# Proving something about the Game Nim

I was reading Elementary Number Theory and Its Applications by Rosen wherein I came across the problem (located on Page 31 summarized below)

Consider the Game Nim. In this game there exist a finite set of finite-sized sets of matches on the ground. Players take turns picking up one or more matches from one pile at a time. The Player to pick up the last match wins.

Define a Winning setup as a set of piles labelled $1,2 ... n$ each with number of matches $m_1 ... m_n$ such that a Player can force a win against his/her opponent if the opponent starts the game on this setup.

An example is 2 matches on the ground in separate piles, the second player will always win. Since whatever match the first player picks leaves exactly 1 other match (in a separate pile) behind.

A more involved example arises if you consider 2 sets of k matches. This too is a winning setup since if the first player picks up R matches from 1 pile, then the second player need only to pick up R matches from the opposite pile re-setting the game only this time with (k-r) matches. As this strategy evolves eventually the first player will be forced to exhaust one of the piles allowing the second player to win.

Having understood the game here is the main question:

if you express the number of matches in each pile $u_1 ... u_n$ in binary notation and line up the binary numbers (so 1's digits lines up, 2's digit lines up, 4's digit lines up etc...) Prove that:

if the number of 1's in each column is an even number that this set up is a winning setup.

Now I can clearly see how the two examples I produced both satisfy this, but i'm not sure how to prove the general case.

I'm thinking induction on the piles and numbers in the piles (some sort of 2 dimensional inductive strategy)

But the behavior gets very complex imo when considering more than 2 seperate piles.

Hint:

1.- Prove that: the final case (no matches remaining in any of the rows) is a winning setup.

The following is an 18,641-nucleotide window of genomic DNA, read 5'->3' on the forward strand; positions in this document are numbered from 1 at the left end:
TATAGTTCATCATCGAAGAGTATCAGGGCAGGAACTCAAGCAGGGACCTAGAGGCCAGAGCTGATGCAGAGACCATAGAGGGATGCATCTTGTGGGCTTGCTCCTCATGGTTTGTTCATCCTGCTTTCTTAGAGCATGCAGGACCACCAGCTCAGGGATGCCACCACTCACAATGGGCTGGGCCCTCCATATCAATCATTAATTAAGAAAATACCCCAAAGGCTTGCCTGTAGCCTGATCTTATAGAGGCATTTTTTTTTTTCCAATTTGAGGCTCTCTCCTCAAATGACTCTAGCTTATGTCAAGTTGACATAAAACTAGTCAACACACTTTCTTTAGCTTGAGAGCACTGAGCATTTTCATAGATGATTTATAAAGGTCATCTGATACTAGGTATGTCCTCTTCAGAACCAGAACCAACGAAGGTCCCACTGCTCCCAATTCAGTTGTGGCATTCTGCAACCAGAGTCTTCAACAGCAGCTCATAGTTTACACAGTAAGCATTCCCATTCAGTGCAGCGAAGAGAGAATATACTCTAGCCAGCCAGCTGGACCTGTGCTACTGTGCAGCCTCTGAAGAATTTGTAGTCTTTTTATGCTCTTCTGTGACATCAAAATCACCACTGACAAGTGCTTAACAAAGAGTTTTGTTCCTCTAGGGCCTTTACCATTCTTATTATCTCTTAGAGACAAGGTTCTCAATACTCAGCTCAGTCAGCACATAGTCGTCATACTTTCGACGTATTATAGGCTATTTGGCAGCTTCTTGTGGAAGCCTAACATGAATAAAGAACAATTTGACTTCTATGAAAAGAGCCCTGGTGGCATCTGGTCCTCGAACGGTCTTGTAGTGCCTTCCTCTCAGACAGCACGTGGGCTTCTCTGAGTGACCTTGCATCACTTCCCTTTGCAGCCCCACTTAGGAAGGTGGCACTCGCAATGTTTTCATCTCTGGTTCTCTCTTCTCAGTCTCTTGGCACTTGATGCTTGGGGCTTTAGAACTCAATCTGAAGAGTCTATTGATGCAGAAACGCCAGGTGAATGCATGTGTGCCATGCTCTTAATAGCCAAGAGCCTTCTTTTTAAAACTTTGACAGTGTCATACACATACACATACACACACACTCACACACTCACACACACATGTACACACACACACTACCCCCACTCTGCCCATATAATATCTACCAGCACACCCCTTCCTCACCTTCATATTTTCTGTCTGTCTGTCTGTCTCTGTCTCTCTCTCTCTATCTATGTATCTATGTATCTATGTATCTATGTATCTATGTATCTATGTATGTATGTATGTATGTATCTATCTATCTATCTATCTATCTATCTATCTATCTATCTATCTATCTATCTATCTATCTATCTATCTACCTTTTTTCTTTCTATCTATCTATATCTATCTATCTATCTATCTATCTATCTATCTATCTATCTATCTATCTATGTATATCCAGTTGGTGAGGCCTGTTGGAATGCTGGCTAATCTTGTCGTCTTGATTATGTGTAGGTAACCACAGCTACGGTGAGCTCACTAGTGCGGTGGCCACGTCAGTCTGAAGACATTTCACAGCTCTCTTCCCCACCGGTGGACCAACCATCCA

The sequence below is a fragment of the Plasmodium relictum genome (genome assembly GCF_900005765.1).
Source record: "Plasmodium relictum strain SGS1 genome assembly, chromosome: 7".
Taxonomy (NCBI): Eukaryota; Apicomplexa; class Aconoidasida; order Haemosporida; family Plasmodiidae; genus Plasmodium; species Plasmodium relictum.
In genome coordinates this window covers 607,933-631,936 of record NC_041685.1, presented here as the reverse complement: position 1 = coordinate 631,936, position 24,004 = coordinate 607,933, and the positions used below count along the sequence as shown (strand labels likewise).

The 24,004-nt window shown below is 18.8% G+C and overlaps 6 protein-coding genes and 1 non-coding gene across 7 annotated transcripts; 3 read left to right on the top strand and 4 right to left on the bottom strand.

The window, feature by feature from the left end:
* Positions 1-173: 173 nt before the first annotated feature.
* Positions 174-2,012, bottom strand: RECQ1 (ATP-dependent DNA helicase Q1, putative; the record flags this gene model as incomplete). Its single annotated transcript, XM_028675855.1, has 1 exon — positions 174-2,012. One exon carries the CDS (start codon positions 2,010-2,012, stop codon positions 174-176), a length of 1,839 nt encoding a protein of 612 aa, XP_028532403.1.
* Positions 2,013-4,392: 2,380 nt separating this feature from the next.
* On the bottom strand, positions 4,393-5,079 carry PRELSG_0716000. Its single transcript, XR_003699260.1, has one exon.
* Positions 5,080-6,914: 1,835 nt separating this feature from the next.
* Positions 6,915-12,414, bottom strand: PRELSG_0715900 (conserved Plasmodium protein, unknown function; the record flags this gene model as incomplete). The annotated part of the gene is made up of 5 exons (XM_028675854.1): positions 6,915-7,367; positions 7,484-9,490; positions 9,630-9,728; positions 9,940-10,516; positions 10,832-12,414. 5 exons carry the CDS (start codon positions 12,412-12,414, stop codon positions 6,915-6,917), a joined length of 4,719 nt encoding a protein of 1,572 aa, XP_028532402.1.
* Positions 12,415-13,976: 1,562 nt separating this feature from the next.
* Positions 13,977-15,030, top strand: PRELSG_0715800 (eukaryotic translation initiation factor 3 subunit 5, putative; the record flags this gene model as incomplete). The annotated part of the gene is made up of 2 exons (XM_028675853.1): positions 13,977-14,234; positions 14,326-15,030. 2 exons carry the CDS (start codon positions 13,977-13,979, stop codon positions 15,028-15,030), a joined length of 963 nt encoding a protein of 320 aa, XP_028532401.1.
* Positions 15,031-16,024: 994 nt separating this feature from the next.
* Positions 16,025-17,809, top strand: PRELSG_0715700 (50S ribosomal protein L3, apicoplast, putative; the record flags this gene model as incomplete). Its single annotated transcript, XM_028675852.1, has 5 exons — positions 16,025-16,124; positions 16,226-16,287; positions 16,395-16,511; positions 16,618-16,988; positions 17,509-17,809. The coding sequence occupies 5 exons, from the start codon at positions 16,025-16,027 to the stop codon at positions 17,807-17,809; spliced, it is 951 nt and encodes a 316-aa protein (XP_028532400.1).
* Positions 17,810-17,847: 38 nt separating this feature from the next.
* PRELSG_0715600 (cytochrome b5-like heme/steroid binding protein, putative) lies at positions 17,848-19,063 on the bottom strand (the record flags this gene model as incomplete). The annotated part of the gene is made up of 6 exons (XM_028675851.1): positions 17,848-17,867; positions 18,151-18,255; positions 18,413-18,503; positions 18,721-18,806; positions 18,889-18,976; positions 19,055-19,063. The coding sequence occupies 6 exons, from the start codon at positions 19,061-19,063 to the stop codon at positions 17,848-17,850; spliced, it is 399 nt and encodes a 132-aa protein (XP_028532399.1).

Trivial base case

2.- Prove that you if in your turn you get from the other player a situation where at least for one of the columns, the amount of ones is odd, then you can make a move that leaves every column with an even amount of ones.

If the #1's is odd in a single column that means that there exists a value $2^k$ that is less than the size of the heap such that if I subtract exactly that many matches the rest of the columns are unaffected and that particular column is now balanced (by introducing a $0$ where there was a $1$). Now select the LARGEST PILE and note for every individual odd column $c_i$ there exists a unique $k_i$ so the combination of all these can balance ALL the odd columns (removing $1$'s) and there exist $h_i$ such that $2^{h_i}$ can be added back to the pile (reducing what we take) to add $1$'s for balance.

3.- Prove that any move on a board that has an even amount of ones in every column will leave at least one column with an odd amount of ones.

Now any move on the board will either remove at least a single 1 digit (unbalancing it). Which to be balance requires the removal of additional 1's elsewhere: guaranteeing that it cannot be balanced after a single move (this is induction, but i'm not going to be too formal).

4.- What is the conclusion?

Thus we conclude that given a game with even 1's in all columns, the opposing player is forced to make it into odd 1's in some columns, and we can fix it, repeating this endlessly until the base case is achieved and we win.

EDIT: Added frogeyedpeas' comments where he explained how he proved the general strategy for Nim.

• So point 1. trivial base case (i'm separating the proofs of the separate points) Jul 25, 2014 at 5:43
• point 2: if the #1's is odd in a single column that means that there exists a value $2^k$ that is less than the size of the heap such that if I subtract exactly that many matches the rest of the columns are unaffected and that particular column is now balanced (by introducing a 0 where there was a 1). Now select the LARGEST PILE and note for every individual odd column $c_i$ there exists a unique $k_i$ so the combination of all these can balance ALL the odd columns (removing 1's) and there exist h_i such that 2^{h_i} can be added back to the pile (reducing what we take) to add 1's for balance Jul 25, 2014 at 5:43
• Point 3: Now any move on the board will either remove at least a single 1 digit (unbalancing it). Which to be balance requires the removal of additional 1's elsewhere: guaranteeing that it cannot be balanced after a single move (this is induction, but i'm not going to be too formal) Jul 25, 2014 at 5:48
• Thus we conclude that given a game with even 1's in all columns, the opposing player is forced to make it into odd 1's in some columns, and we can fix it, repeating this endlessly until the base case is achieved and we win Jul 25, 2014 at 5:49
• derp... i'll just blame it on the fact it was 3:00 in the morning Jul 25, 2014 at 17:12